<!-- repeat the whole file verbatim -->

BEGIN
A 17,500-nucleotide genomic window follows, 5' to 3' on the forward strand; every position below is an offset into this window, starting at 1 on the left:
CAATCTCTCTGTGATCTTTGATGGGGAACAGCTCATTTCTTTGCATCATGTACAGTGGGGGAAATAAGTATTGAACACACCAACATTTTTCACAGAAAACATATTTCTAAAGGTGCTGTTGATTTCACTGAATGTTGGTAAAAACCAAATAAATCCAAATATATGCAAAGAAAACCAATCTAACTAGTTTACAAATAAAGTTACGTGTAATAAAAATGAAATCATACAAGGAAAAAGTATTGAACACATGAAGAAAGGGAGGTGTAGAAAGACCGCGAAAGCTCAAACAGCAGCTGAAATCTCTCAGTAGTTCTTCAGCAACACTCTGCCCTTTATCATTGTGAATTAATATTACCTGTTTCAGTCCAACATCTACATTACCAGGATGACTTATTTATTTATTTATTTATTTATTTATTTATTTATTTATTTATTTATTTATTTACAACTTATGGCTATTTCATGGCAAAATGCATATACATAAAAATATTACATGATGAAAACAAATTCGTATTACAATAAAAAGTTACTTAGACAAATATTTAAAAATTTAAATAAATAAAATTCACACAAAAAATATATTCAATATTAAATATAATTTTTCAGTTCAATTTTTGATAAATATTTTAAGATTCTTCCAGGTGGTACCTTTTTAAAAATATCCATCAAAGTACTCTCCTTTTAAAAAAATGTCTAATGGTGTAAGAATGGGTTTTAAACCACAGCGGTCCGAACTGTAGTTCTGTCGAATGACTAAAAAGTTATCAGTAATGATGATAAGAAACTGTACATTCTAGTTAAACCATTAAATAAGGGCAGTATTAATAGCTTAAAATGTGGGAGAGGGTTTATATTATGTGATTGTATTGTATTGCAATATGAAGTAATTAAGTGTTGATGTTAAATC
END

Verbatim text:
A 17,500-nucleotide genomic window follows, 5' to 3' on the forward strand; every position below is an offset into this window, starting at 1 on the left:
CAATCTCTCTGTGATCTTTGATGGGGAACAGCTCATTTCTTTGCATCATGTACAGTGGGGGAAATAAGTATTGAACACACCAACATTTTTCACAGAAAACATATTTCTAAAGGTGCTGTTGATTTCACTGAATGTTGGTAAAAACCAAATAAATCCAAATATATGCAAAGAAAACCAATCTAACTAGTTTACAAATAAAGTTACGTGTAATAAAAATGAAATCATACAAGGAAAAAGTATTGAACACATGAAGAAAGGGAGGTGTAGAAAGACCGCGAAAGCTCAAACAGCAGCTGAAATCTCTCAGTAGTTCTTCAGCAACACTCTGCCCTTTATCATTGTGAATTAATATTACCTGTTTCAGTCCAACATCTACATTACCAGGATGACTTATTTATTTATTTATTTATTTATTTATTTATTTATTTATTTATTTATTTATTTACAACTTATGGCTATTTCATGGCAAAATGCATATACATAAAAATATTACATGATGAAAACAAATTCGTATTACAATAAAAAGTTACTTAGACAAATATTTAAAAATTTAAATAAATAAAATTCACACAAAAAATATATTCAATATTAAATATAATTTTTCAGTTCAATTTTTGATAAATATTTTAAGATTCTTCCAGGTGGTACCTTTTTAAAAATATCCATCAAAGTACTCTCCTTTTAAAAAAATGTCTAATGGTGTAAGAATGGGTTTTAAACCACAGCGGTCCGAACTGTAGTTCTGTCGAATGACTAAAAAGTTATCAGTAATGATGATAAGAAACTGTACATTCTAGTTAAACCATTAAATAAGGGCAGTATTAATAGCTTAAAATGTGGGAGAGGGTTTATATTATGTGATTGTATTGTATTGCAATATGAAGTAATTAAGTGTTGATGTTAAATC